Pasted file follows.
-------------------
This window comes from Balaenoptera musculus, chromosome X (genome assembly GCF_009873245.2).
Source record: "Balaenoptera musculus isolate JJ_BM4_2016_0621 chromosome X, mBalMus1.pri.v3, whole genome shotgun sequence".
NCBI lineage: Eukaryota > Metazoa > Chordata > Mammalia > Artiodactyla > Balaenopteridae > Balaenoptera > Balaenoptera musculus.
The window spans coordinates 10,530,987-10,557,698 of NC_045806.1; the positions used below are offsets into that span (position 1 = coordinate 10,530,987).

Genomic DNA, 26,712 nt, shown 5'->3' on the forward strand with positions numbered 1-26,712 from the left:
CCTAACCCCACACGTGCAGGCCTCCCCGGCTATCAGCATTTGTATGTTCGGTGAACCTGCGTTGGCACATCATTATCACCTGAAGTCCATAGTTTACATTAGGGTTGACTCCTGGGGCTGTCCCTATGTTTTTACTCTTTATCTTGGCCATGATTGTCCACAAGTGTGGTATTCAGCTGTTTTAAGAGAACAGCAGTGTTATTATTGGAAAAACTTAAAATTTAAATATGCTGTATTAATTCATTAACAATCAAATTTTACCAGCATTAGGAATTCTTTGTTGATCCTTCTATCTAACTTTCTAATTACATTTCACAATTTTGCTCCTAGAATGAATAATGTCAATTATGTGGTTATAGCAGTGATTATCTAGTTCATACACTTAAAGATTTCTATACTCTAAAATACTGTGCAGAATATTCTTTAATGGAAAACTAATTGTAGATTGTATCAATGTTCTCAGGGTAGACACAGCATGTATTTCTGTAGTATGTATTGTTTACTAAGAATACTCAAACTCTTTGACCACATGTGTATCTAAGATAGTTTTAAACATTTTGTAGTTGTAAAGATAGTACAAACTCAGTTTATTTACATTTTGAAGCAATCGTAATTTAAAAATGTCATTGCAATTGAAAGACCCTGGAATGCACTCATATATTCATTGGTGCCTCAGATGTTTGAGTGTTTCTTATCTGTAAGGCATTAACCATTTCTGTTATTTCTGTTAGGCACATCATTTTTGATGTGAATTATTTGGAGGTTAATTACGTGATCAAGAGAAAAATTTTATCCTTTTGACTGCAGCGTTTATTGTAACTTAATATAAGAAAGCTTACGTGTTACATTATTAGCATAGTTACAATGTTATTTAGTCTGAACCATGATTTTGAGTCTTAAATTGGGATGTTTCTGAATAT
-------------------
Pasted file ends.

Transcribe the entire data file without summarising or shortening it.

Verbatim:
This window comes from Balaenoptera musculus, chromosome X (genome assembly GCF_009873245.2).
Source record: "Balaenoptera musculus isolate JJ_BM4_2016_0621 chromosome X, mBalMus1.pri.v3, whole genome shotgun sequence".
NCBI lineage: Eukaryota > Metazoa > Chordata > Mammalia > Artiodactyla > Balaenopteridae > Balaenoptera > Balaenoptera musculus.
The window spans coordinates 10,530,987-10,557,698 of NC_045806.1; the positions used below are offsets into that span (position 1 = coordinate 10,530,987).

Genomic DNA, 26,712 nt, shown 5'->3' on the forward strand with positions numbered 1-26,712 from the left:
CCTAACCCCACACGTGCAGGCCTCCCCGGCTATCAGCATTTGTATGTTCGGTGAACCTGCGTTGGCACATCATTATCACCTGAAGTCCATAGTTTACATTAGGGTTGACTCCTGGGGCTGTCCCTATGTTTTTACTCTTTATCTTGGCCATGATTGTCCACAAGTGTGGTATTCAGCTGTTTTAAGAGAACAGCAGTGTTATTATTGGAAAAACTTAAAATTTAAATATGCTGTATTAATTCATTAACAATCAAATTTTACCAGCATTAGGAATTCTTTGTTGATCCTTCTATCTAACTTTCTAATTACATTTCACAATTTTGCTCCTAGAATGAATAATGTCAATTATGTGGTTATAGCAGTGATTATCTAGTTCATACACTTAAAGATTTCTATACTCTAAAATACTGTGCAGAATATTCTTTAATGGAAAACTAATTGTAGATTGTATCAATGTTCTCAGGGTAGACACAGCATGTATTTCTGTAGTATGTATTGTTTACTAAGAATACTCAAACTCTTTGACCACATGTGTATCTAAGATAGTTTTAAACATTTTGTAGTTGTAAAGATAGTACAAACTCAGTTTATTTACATTTTGAAGCAATCGTAATTTAAAAATGTCATTGCAATTGAAAGACCCTGGAATGCACTCATATATTCATTGGTGCCTCAGATGTTTGAGTGTTTCTTATCTGTAAGGCATTAACCATTTCTGTTATTTCTGTTAGGCACATCATTTTTGATGTGAATTATTTGGAGGTTAATTACGTGATCAAGAGAAAAATTTTATCCTTTTGACTGCAGCGTTTATTGTAACTTAATATAAGAAAGCTTACGTGTTACATTATTAGCATAGTTACAATGTTATTTAGTCTGAACCATGATTTTGAGTCTTAAATTGGGATGTTTCTGAATAT